Triumphal entry: (Matthew 21:1–11, 14–17; Mark 11:1–11; Luke 19:29–44; John 12:12–19)— Jesus’ triumphal entry into Jerusalem the week before the crucifixion is the basis of what is known as Palm Sunday. The multitudes who greeted Him laid palm branches in the road for Him, but their worship of Him was short-lived. In just a few days, these same crowds would be calling for His death, shouting “Crucify! Crucify!” (Matthew 27:22-23). But as He rode into Jerusalem on the back of a donkey’s colt—signifying His lowliness and humble state—He received the adoration of the crowd and their acknowledgement of His messianic claim. Even the little children welcomed Him, demonstrating that they knew what the Jewish leaders did not, that Jesus was the Messiah. Jesus’ entry into Jerusalem fulfilled the Old Testament prophecy of Zechariah repeated in John 12:15: “See, your king is coming, seated on a donkey’s colt.”

Last Supper: (Matthew 26:1-29; Mark 14:12-25; Luke 22:7-20; John 13:1-38) – This poignant last meeting with His disciples, whom He loved, begins with an object lesson from Jesus. The disciples had been arguing about who among them was the greatest (Luke 22:24), displaying their distinctly ungodly perspective. Jesus quietly rose and began to wash their feet, a task normally performed by the lowest, most menial slave. By this simple act, He reminded them that His followers are those who serve one another, not those who expect to be served. He went on to explain that unless the Lamb of God cleanses a person’s sin, that person will never be clean: “Unless I wash you, you have no part with me” (John 13:8). During the Last Supper, Jesus also identifies the traitor, Judas, who would betray Him to the authorities and bring about His arrest. It is indicative of the disciples’ weak faith that each of them considered the possibility that he himself might be the traitor. But Jesus confirmed that it was none other than Judas, whom He instructed to leave and do quickly what he had to do. After Judas’ departure, Jesus instituted the New Covenant in His blood, a new command that those who follow Him are to love one another and live by the power of the Holy Spirit. We remember this act each time we enter into the Christian ordinance of communion, celebrating Christ’s body which was broken for us and His blood, which was shed for us.
Arrest at Gethsemane: (Matthew 26:36-56; Mark 14:32-50; Luke 22:39-54; John 18:1-12) – After the Last Supper, Jesus led the disciples to the garden of Gethsemane , where several things took place. Jesus separated Himself from them in order to pray, asking them to watch and pray as well. But several times He returned to find them sleeping, overcome with fatigue and grief at the prospect of losing Him. As Jesus prayed, He asked the Father to remove the cup of wrath He was about to drink when God poured out on Him the punishment for the sins of the world. But, as in all things, Jesus submitted to the will of His Father and began to prepare for His death, strengthened by an angel sent to minister to Him in His last hours. Judas arrived with a multitude and identified Jesus with a kiss, and Jesus was arrested and taken to Caiaphas for the first of a series of mock trials.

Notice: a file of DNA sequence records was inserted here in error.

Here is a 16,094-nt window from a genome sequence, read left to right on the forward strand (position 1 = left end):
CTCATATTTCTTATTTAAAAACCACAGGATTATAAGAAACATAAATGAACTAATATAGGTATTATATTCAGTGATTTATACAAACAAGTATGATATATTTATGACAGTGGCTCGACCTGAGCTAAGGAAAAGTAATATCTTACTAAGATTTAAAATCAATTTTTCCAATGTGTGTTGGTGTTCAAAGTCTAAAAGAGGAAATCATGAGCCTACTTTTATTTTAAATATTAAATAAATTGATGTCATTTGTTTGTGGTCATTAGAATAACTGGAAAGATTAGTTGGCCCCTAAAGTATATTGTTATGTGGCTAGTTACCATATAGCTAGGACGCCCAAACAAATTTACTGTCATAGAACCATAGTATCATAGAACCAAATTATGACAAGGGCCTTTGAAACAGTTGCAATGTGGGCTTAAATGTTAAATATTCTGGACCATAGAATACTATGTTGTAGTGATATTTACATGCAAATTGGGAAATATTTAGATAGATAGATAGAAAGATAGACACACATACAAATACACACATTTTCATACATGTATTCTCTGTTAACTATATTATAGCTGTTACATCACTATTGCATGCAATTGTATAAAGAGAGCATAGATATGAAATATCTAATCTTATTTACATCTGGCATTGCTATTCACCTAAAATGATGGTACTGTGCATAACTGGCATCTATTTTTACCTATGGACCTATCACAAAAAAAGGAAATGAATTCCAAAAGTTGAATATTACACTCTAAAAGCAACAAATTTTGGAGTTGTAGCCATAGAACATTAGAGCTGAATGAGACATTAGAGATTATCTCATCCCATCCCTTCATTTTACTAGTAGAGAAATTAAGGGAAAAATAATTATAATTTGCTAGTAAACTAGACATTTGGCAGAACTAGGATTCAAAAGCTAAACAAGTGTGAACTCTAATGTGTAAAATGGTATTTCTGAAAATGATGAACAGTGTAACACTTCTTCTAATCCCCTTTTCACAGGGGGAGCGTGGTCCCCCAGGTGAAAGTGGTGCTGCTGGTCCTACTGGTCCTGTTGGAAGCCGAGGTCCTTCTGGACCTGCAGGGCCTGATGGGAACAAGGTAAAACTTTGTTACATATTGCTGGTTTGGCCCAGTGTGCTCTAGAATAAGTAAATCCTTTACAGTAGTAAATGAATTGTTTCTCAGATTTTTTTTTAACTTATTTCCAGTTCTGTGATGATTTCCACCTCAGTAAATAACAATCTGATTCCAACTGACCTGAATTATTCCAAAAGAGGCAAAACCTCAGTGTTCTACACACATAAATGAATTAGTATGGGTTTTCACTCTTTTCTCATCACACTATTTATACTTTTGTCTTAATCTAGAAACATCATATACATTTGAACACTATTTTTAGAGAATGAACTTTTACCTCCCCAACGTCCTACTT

Crucifixion and burial: (Matthew 27:27-66; Mark 15:16-47; Luke 23:26-56; John 19:17-42) – The death of Jesus on the cross was the culmination of His ministry on earth. It is the reason He was born as a man—to die for the sins of the world so that those who believe in Him would not perish, but have everlasting life (John 3:16). After being found innocent of all charges against Him, Jesus was nevertheless handed over to the Romans to be crucified. The events of that day are recorded as including His seven last sayings, the mocking and taunting by the soldiers and the crowd, the casting of lots among the soldiers for His clothing, and three hours of darkness. At the moment Jesus gave up His spirit, there was an earthquake and a resurrection of some of the believers who had died. At that moment, the huge, heavy curtain separating the Holy of Holies from the rest of the temple was torn from top to bottom, signifying that access to God was now open to all who believe in Jesus. The body of Jesus was taken down from the cross, laid in a borrowed tomb, and left until after the Sabbath. When women came to prepare the body for burial, they found the tomb empty. Jesus had risen from the dead in His glorified state and would appear to many to prove that death had no hold over Him.
Post-resurrection appearances: (Matthew 28:1-20; Mark 16:1-20; Luke 24:1-53; John 20:1-21:25; Acts 1:3; 1 Corinthians 15:6) – During the forty days between the crucifixion and His ascension, Jesus appeared several times to 500 of His disciples and others. He first appeared to the women near the tomb who came to prepare His body for burial, then to Mary Magdalene, to whom He declared that He had not yet ascended to the Father. He walked through a wall and appeared to the disciples in Jerusalem where “doubting Thomas” was given proof and again in Galilee where they saw another miracle. Though they had fished all night and caught nothing, Jesus told them to lower their nets one more time, and their nets were filled with fish. Jesus cooked breakfast for them and taught them many important truths. Peter was told to feed the Lord’s sheep and was told the manner of death he would suffer. At this time, they also received the Great Commission. Jesus appeared again to two men on the road to Emmaus and, as He ate with them and talked with them, they recognized Him. The men returned to Jerusalem, found the disciples, and testified of their encounter with Jesus.
Ascension: (Mark 16:19-20; Luke 24:50-53; Acts 1:9-12) – Jesus’ final act on earth was His ascension into heaven in the presence of the disciples. He was taken up in a cloud which hid Him from their view, but two angels came to tell them that He would return one day in a similar manner. For now, Jesus sits at the right hand of His Father in heaven. The act of sitting down signifies that His work is done, as He affirmed before dying on the cross when He said, “It is finished.” There is nothing more to be done to secure the salvation of those who believe in Him. His life on earth is over, the price is paid, the victory is won and death itself has been defeated. Hallelujah!
“Jesus did many other things as well. If every one of them were written down, I suppose that even the whole world would not have room for the books that would be written” (John 21:25).

Recommended Resource: Jesus: The Greatest Life of All by Charles Swindoll.